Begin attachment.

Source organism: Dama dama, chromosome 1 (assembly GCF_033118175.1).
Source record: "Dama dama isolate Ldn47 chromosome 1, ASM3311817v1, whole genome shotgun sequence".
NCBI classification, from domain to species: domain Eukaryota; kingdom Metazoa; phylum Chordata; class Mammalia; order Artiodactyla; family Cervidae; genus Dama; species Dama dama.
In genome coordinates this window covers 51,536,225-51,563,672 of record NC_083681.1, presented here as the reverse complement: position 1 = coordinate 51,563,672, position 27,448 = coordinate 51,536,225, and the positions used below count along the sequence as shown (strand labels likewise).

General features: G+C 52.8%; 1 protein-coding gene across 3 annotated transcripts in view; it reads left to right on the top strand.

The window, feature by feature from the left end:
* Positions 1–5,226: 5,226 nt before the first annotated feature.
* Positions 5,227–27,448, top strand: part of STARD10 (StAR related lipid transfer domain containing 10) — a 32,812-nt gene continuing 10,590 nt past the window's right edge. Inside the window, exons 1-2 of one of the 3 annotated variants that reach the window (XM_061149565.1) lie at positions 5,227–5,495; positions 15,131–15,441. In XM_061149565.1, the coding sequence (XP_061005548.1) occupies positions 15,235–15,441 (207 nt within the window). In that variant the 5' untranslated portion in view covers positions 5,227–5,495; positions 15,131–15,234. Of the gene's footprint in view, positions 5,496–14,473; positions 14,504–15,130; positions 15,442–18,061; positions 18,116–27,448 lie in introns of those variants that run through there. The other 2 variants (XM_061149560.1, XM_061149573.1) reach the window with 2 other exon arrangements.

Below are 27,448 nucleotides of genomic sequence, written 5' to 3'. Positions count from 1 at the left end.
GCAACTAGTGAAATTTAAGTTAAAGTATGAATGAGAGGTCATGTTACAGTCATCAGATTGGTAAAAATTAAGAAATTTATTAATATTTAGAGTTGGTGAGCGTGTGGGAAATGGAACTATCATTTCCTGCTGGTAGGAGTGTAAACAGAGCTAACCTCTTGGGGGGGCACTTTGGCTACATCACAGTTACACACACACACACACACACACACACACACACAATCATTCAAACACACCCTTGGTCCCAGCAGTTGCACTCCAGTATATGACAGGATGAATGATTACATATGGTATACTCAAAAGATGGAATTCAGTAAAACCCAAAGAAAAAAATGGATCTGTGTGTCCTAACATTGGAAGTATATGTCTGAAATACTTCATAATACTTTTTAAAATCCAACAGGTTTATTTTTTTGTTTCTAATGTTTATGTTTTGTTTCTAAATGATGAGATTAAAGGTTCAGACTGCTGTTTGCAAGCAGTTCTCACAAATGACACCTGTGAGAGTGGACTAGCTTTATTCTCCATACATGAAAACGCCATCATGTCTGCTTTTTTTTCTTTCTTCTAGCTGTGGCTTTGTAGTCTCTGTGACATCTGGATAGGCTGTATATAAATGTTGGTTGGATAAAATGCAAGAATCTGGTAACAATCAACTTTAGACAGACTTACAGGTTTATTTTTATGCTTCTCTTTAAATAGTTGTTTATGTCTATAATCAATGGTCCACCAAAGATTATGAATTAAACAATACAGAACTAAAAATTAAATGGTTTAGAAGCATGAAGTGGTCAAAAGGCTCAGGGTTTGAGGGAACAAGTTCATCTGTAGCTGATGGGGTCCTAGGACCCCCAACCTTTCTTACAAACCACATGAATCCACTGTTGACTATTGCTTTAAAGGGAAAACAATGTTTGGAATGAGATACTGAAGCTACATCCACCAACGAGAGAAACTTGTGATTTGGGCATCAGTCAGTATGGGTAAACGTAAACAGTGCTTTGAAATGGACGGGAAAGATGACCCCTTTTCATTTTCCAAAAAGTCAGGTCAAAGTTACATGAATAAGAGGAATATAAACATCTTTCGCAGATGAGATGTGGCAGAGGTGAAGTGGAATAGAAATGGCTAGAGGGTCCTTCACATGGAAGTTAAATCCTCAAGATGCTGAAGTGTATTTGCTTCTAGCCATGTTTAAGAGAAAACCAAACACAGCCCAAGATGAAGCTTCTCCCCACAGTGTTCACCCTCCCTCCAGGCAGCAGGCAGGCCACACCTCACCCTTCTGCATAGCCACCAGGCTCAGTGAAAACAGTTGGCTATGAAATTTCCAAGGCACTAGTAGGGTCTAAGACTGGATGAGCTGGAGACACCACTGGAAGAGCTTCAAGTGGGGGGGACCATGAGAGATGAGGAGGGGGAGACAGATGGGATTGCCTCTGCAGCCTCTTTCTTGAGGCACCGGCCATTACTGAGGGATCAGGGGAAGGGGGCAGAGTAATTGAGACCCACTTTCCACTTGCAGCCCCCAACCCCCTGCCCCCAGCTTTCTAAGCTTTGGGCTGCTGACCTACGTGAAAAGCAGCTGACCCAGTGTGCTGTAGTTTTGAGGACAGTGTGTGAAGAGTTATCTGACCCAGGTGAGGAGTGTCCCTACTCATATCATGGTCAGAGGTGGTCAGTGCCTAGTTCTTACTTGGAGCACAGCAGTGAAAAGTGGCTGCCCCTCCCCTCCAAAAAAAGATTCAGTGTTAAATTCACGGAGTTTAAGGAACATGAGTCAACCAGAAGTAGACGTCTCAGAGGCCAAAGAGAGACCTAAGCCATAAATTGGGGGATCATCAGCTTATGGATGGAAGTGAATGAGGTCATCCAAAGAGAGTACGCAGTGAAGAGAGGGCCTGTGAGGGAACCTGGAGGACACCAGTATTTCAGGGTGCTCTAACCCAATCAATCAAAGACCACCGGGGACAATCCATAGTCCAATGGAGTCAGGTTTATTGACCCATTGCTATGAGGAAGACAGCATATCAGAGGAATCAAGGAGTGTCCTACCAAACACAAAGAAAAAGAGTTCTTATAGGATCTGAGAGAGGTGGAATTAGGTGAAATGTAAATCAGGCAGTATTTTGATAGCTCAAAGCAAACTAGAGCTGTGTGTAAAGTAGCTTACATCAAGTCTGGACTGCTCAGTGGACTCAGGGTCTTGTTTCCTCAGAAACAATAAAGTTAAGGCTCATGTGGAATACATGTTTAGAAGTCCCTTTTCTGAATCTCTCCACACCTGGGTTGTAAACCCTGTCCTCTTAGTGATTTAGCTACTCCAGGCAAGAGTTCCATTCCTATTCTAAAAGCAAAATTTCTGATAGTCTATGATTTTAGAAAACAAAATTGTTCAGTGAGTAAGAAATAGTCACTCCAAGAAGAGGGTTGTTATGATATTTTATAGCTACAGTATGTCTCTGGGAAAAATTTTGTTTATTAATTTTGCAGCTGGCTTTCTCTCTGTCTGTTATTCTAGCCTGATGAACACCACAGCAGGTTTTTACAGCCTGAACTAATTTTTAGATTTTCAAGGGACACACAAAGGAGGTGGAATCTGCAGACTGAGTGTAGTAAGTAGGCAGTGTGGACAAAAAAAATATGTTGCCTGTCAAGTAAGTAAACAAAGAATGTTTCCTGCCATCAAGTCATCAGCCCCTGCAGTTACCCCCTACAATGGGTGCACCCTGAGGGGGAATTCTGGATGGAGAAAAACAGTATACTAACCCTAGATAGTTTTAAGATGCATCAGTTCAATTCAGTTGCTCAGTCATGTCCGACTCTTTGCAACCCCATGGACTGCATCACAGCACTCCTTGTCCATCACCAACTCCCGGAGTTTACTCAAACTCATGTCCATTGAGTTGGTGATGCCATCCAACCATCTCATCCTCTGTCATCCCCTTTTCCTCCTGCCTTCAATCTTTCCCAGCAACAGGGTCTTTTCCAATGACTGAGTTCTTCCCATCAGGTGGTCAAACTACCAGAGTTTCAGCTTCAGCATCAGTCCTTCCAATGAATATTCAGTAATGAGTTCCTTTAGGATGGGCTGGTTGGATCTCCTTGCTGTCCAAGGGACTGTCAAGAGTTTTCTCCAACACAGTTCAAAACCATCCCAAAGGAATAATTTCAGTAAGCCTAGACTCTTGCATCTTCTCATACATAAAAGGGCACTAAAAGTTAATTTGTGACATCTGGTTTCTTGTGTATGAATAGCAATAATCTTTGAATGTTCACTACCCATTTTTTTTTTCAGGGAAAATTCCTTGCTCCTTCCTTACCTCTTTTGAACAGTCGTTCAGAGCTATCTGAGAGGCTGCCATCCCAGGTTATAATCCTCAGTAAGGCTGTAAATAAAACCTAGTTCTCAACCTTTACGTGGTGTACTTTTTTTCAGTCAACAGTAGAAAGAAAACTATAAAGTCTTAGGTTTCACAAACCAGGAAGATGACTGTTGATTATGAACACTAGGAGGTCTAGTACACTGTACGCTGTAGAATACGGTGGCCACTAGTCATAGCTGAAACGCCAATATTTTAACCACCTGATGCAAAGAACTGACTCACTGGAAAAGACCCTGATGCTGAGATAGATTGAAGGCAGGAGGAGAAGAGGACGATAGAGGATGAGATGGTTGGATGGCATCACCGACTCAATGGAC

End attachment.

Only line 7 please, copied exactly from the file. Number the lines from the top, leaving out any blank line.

* Positions 1–5,226: 5,226 nt before the first annotated feature.